One community that is immensely important to us and all of life is out of our sight. We creatures who are so dependent upon seeing, so focused on the images before us, tend to be blind to the community that lives under our feet. Of course that's true. Out of sight, out of mind. Or maybe never in our minds in the first place. We think of soil as "dirty" and try to get it off ourselves quickly. "Soiled" is a negative term, one that makes us cringe internally. So we don't think about dirt as good. We walk over the earth and seldom think of what's below our feet. That's not a reprimand. I am this way too.

But ever since I did some research for an article I was writing several years ago, I've been fascinated with the community of life beneath the surface. You almost have to get down to the size of a tiny bug, at least in your mind, to be able to think about this. So many of the creatures that populate this ecosystem are microscopic. Microscopic and multitudinous. The numbers of individual life forms in the soil are flabbergasting. I heard a statistic something like this: in one handful of soil there are more microorganisms than all the human lives that ever lived on earth. That is not an exact quote, but you get the idea. Lots and lots and lots of life under our feet. Another startling statistic is about the ecosystem in our bodies. We are made of 1% human cells and 99% microorganisms! We just can't see them.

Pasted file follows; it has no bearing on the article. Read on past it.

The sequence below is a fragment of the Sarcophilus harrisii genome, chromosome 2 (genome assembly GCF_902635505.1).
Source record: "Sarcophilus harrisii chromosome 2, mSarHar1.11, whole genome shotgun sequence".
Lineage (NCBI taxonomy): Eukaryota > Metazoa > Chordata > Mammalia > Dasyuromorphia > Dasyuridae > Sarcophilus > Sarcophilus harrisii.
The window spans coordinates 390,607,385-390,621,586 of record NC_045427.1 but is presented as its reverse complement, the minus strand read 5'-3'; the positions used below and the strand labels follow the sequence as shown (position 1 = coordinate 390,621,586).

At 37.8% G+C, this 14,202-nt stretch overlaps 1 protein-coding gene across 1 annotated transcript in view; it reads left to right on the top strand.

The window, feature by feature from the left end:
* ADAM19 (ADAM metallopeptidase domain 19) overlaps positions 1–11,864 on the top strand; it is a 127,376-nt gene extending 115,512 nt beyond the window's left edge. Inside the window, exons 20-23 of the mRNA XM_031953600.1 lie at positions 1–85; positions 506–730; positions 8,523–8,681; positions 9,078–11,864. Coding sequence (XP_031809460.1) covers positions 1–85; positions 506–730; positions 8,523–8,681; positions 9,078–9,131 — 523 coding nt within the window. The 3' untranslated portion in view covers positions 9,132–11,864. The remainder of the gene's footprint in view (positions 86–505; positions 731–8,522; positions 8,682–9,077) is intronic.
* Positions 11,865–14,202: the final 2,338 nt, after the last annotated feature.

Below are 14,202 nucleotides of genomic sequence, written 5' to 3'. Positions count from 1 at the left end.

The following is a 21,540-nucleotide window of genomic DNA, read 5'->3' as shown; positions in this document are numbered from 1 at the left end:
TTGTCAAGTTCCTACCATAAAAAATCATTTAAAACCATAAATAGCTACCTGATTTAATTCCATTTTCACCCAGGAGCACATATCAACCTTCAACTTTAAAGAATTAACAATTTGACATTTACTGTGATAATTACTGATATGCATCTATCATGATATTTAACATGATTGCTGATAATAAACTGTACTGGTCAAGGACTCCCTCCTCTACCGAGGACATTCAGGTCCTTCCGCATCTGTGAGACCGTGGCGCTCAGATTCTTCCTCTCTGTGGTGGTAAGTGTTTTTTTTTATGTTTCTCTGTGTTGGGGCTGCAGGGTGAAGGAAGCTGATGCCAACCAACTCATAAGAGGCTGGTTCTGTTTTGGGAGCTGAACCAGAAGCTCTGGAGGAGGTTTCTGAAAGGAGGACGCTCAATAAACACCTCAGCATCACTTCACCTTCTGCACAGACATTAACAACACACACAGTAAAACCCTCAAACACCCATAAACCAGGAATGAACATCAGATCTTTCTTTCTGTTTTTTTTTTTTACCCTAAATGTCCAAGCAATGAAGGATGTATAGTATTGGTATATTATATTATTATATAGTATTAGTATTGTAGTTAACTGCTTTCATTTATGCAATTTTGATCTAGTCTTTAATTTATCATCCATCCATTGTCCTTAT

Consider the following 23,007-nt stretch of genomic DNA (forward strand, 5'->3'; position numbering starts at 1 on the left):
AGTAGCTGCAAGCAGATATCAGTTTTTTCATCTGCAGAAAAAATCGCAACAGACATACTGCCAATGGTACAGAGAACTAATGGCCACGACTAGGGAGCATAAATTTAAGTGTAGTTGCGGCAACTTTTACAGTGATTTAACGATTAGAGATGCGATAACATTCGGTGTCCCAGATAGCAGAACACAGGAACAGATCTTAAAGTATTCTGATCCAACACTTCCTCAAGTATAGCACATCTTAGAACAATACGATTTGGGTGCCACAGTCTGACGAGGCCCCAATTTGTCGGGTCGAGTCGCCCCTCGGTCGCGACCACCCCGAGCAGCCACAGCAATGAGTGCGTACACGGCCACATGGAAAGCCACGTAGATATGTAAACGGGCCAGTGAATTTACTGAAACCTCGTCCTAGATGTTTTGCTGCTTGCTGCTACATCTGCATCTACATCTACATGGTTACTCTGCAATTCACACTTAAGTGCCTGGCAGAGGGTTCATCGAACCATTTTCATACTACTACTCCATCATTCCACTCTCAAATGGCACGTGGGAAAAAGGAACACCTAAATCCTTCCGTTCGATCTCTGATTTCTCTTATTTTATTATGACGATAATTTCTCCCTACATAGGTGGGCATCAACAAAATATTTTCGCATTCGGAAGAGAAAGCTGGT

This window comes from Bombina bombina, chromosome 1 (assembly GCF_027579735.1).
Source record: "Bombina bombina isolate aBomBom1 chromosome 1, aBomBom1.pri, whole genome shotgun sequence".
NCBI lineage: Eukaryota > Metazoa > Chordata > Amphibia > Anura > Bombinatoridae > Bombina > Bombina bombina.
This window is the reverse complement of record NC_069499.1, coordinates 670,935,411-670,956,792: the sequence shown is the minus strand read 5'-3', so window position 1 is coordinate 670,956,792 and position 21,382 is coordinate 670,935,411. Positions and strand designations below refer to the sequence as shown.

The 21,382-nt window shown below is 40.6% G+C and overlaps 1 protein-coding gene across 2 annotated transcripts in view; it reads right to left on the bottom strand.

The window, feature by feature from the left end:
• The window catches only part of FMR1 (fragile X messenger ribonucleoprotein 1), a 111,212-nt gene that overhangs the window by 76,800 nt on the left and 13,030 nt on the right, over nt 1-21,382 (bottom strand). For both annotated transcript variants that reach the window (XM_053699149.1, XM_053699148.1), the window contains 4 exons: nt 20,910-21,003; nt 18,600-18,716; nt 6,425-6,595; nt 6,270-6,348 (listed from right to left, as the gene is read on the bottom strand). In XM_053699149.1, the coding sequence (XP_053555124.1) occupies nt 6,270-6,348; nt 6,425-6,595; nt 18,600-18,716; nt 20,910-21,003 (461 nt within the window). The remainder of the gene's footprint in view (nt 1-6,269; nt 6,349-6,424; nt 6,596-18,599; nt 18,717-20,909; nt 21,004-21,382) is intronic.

Just as in the environment above the ground, the one below the ground is made up of a vast and varied community of individuals playing many roles. Some of these tiny inhabitants align themselves closely with plants, and attach themselves to plant roots. They help change dead matter into forms that can nourish the plants growing there. They chemically change some substances. And one of the most important things they do in these days of climate change, in partnership with plants, is to draw down carbon into the soil. Maximizing that process is a huge opportunity to heal the planet. But it needs our cooperation.